US 7766266 B2
A sound generator help system of a shredder is disclosed. A disorder signal during the operation of the shredder is transmitted to the sound generator help system which then suggests the user how to correct operate the shredder and fix the problem in voice. When a problem occurs, the system flashes light to notify the user. By making a switch, the user can determine whether to play voices of the suggestion.
1. A sound generator help system for a paper shredder comprising:
an indicator light that notifies a user when there is a problem with the shredder;
a device control which identifies the type of problem and sends a signal corresponding to the type of problem which is processed and stored into memory,
a key that a user can depress in order to get audible instructions on how to solve the problem, and
a speaker through which the audible instructions are emitted.
2. The sound generator help system for a paper shredder of
This application claims priority to Foreign Application No. 200720147485.2 filed in P.R. China, on May 31, 2007.
1. Field of Invention
The invention relates to a shredder and, in particular, to a sound generator help system. When a problem occurs, a light immediately flashes to notify the user. The user can then activate a sound generator which gives verbal instructions to solve the problem.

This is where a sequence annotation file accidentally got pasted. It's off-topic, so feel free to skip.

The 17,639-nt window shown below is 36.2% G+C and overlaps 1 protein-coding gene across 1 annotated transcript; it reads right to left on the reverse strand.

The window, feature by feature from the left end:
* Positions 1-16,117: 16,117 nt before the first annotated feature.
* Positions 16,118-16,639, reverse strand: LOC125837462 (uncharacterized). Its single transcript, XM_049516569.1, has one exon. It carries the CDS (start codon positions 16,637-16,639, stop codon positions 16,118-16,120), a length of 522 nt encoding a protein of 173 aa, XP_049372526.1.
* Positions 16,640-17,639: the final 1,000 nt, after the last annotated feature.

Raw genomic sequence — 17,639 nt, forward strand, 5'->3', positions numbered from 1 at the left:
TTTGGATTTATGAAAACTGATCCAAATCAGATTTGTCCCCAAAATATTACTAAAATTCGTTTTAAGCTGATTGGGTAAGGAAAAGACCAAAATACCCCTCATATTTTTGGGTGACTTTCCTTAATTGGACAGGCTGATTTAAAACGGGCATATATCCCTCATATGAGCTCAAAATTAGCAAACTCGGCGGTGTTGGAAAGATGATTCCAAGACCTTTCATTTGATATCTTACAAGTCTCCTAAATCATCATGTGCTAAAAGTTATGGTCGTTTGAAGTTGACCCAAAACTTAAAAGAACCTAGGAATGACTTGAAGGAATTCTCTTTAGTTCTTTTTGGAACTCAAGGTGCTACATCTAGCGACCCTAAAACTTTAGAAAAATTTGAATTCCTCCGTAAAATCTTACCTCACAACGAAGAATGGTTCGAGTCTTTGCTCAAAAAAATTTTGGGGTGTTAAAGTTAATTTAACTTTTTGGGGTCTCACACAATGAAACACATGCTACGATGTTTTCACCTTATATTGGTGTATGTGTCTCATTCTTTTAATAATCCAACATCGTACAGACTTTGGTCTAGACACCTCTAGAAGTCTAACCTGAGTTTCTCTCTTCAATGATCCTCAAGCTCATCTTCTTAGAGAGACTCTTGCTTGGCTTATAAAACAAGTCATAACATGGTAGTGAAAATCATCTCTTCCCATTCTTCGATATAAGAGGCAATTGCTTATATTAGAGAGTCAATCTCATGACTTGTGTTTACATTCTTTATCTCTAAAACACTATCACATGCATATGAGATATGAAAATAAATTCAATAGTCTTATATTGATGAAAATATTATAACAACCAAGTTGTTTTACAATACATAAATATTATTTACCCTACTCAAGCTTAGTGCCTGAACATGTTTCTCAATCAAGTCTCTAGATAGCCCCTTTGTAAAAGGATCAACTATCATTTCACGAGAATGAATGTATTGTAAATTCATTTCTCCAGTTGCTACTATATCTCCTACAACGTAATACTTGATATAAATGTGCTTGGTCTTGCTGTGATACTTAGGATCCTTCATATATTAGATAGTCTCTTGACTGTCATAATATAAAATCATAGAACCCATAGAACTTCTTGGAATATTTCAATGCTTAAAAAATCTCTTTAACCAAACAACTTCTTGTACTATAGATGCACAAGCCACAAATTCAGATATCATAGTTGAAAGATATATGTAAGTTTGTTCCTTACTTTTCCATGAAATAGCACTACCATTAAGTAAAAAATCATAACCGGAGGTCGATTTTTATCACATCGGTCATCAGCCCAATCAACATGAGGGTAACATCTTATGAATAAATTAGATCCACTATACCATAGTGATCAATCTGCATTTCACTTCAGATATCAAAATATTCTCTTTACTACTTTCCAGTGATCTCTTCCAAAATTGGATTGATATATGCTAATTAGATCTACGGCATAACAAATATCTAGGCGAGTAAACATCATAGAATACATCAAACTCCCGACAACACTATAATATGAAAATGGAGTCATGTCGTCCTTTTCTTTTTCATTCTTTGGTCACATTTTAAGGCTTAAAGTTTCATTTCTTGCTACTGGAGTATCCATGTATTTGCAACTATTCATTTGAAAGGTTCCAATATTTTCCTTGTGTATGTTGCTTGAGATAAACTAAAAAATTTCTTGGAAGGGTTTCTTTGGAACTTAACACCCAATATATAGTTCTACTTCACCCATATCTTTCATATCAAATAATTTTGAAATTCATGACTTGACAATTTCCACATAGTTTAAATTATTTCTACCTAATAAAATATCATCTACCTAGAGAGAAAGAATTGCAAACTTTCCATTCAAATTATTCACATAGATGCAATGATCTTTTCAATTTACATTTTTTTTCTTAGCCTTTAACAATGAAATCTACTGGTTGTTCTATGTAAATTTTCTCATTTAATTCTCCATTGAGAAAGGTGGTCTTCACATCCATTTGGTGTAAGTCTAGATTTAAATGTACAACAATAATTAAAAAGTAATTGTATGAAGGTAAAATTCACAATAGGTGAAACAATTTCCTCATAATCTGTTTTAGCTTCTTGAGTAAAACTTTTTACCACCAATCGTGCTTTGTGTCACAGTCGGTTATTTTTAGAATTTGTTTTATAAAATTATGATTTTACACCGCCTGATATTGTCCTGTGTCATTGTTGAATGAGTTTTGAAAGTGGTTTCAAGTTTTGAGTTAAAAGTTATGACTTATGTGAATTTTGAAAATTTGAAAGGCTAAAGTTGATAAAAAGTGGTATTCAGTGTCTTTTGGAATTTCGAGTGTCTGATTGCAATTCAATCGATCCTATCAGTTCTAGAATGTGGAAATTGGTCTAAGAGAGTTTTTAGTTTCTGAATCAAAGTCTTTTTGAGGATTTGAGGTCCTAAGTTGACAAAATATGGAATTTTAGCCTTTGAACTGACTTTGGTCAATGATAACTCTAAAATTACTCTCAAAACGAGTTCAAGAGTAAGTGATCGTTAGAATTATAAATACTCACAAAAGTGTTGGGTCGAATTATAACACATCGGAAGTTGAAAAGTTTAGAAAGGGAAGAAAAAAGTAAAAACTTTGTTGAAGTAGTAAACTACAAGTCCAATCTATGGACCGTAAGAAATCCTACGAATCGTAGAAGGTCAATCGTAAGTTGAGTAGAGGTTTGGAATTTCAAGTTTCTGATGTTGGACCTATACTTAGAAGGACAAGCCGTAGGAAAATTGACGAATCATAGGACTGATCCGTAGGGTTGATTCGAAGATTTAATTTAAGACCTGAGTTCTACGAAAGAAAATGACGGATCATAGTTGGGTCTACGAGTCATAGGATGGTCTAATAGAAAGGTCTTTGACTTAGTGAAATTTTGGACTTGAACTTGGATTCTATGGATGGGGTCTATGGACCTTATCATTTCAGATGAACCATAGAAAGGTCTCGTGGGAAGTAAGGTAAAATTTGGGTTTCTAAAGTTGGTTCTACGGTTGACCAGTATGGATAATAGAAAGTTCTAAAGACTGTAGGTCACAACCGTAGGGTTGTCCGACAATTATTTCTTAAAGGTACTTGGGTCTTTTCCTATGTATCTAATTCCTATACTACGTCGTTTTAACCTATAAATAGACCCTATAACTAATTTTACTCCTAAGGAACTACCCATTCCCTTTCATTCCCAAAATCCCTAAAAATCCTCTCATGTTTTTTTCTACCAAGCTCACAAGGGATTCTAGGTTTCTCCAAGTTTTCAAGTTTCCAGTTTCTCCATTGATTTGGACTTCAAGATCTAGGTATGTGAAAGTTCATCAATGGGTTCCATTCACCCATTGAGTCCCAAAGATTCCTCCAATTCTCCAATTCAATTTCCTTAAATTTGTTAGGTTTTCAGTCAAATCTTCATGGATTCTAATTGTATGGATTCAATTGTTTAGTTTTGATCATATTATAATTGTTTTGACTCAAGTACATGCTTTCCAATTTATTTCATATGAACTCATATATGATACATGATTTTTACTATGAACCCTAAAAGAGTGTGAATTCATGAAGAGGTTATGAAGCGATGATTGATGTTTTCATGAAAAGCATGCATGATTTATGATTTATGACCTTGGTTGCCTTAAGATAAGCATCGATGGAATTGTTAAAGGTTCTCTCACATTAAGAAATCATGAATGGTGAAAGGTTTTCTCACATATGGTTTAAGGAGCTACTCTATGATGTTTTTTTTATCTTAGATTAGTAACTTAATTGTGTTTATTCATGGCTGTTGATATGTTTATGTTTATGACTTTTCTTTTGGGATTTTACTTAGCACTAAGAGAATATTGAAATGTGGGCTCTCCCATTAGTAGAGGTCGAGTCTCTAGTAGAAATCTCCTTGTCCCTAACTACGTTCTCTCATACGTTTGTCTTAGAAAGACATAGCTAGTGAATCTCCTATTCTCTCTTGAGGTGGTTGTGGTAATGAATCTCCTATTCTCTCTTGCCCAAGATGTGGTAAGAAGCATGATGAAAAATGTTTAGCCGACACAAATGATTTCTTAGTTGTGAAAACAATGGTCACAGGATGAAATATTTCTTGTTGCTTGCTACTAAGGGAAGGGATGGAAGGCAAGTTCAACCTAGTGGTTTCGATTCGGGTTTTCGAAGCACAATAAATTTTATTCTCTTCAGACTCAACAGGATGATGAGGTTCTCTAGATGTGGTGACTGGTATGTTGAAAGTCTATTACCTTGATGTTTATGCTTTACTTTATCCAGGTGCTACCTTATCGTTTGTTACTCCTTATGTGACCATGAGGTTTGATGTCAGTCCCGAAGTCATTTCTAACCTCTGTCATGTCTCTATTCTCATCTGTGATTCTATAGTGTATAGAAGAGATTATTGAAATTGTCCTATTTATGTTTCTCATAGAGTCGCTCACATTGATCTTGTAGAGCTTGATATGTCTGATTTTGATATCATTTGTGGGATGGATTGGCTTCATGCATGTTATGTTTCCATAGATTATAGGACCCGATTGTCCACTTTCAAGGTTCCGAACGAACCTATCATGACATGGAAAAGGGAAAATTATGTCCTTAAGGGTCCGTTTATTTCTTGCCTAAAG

2. Related Art
To prevent such documents as legal files, receipts, invoices, credit card numbers, research reports, or personal financial information (e.g., credit card and phone bills) from being released, it is common to destroy them using a shredder. Therefore, the shredder has become an indispensable device for both business and home.
During operation, the user may damage the shredder because he/she does not know how to correctly operate the machine. In addition, it is sometimes difficult to follow the instructions in order to solve a problem with the shredder. Some common examples include the following:
1. The number of paper sheets exceeds the sheet capacity of the machine leading to a paper jam.
2. The shredder is overloaded from continuous long-time use resulting in high temperatures and overheating.
3. The shredder is not properly disposed on the top opening of the trash bin, so that the interlock safety switch is not activated and the shredder does not turn on. The user often mistakes this as a problem with the shredder.
4. The trash bin is full, yet the user continues to shred material. This further shredding causes a paper jam because previously shredded paper pieces are fed back up into the blades where they become stuck.
Some shredders are capable of automatically shutting down the power when the trash bin is full, when there is a paper jam, or when the shredder is separated from the trash bin. When these situations occur, they may use an alerting light or buzzer to notify the users. This disclosed invention furthers the quest for more consumer friendly products by providing verbal instructions to solve common shredder problems.